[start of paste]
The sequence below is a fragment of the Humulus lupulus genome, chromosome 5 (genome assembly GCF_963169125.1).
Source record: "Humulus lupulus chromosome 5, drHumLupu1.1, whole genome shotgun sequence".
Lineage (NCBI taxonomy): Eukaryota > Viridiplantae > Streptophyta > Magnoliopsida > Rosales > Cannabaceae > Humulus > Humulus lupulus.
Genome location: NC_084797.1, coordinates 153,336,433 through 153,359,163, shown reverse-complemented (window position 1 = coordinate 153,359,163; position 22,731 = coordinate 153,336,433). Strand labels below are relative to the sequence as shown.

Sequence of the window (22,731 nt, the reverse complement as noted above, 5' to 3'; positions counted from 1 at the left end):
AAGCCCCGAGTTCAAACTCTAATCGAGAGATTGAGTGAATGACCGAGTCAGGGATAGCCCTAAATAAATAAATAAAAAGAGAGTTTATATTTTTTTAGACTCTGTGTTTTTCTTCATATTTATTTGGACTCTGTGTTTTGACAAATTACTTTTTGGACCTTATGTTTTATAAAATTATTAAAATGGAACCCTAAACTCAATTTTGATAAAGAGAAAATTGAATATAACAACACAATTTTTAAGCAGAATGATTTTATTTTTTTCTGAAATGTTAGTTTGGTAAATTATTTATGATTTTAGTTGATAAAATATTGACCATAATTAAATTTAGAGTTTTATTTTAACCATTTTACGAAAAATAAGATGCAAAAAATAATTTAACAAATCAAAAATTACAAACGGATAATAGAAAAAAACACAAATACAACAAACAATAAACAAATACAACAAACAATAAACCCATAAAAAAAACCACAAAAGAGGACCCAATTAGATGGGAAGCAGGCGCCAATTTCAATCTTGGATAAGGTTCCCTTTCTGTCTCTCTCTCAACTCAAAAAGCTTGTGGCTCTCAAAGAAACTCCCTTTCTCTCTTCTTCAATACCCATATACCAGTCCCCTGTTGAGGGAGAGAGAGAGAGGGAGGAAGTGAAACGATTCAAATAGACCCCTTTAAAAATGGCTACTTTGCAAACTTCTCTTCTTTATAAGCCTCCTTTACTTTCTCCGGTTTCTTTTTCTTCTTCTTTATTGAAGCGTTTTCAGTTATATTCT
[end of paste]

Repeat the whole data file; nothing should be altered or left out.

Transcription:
The sequence below is a fragment of the Humulus lupulus genome, chromosome 5 (genome assembly GCF_963169125.1).
Source record: "Humulus lupulus chromosome 5, drHumLupu1.1, whole genome shotgun sequence".
Lineage (NCBI taxonomy): Eukaryota > Viridiplantae > Streptophyta > Magnoliopsida > Rosales > Cannabaceae > Humulus > Humulus lupulus.
Genome location: NC_084797.1, coordinates 153,336,433 through 153,359,163, shown reverse-complemented (window position 1 = coordinate 153,359,163; position 22,731 = coordinate 153,336,433). Strand labels below are relative to the sequence as shown.

Sequence of the window (22,731 nt, the reverse complement as noted above, 5' to 3'; positions counted from 1 at the left end):
AAGCCCCGAGTTCAAACTCTAATCGAGAGATTGAGTGAATGACCGAGTCAGGGATAGCCCTAAATAAATAAATAAAAAGAGAGTTTATATTTTTTTAGACTCTGTGTTTTTCTTCATATTTATTTGGACTCTGTGTTTTGACAAATTACTTTTTGGACCTTATGTTTTATAAAATTATTAAAATGGAACCCTAAACTCAATTTTGATAAAGAGAAAATTGAATATAACAACACAATTTTTAAGCAGAATGATTTTATTTTTTTCTGAAATGTTAGTTTGGTAAATTATTTATGATTTTAGTTGATAAAATATTGACCATAATTAAATTTAGAGTTTTATTTTAACCATTTTACGAAAAATAAGATGCAAAAAATAATTTAACAAATCAAAAATTACAAACGGATAATAGAAAAAAACACAAATACAACAAACAATAAACAAATACAACAAACAATAAACCCATAAAAAAAACCACAAAAGAGGACCCAATTAGATGGGAAGCAGGCGCCAATTTCAATCTTGGATAAGGTTCCCTTTCTGTCTCTCTCTCAACTCAAAAAGCTTGTGGCTCTCAAAGAAACTCCCTTTCTCTCTTCTTCAATACCCATATACCAGTCCCCTGTTGAGGGAGAGAGAGAGAGGGAGGAAGTGAAACGATTCAAATAGACCCCTTTAAAAATGGCTACTTTGCAAACTTCTCTTCTTTATAAGCCTCCTTTACTTTCTCCGGTTTCTTTTTCTTCTTCTTTATTGAAGCGTTTTCAGTTATATTCT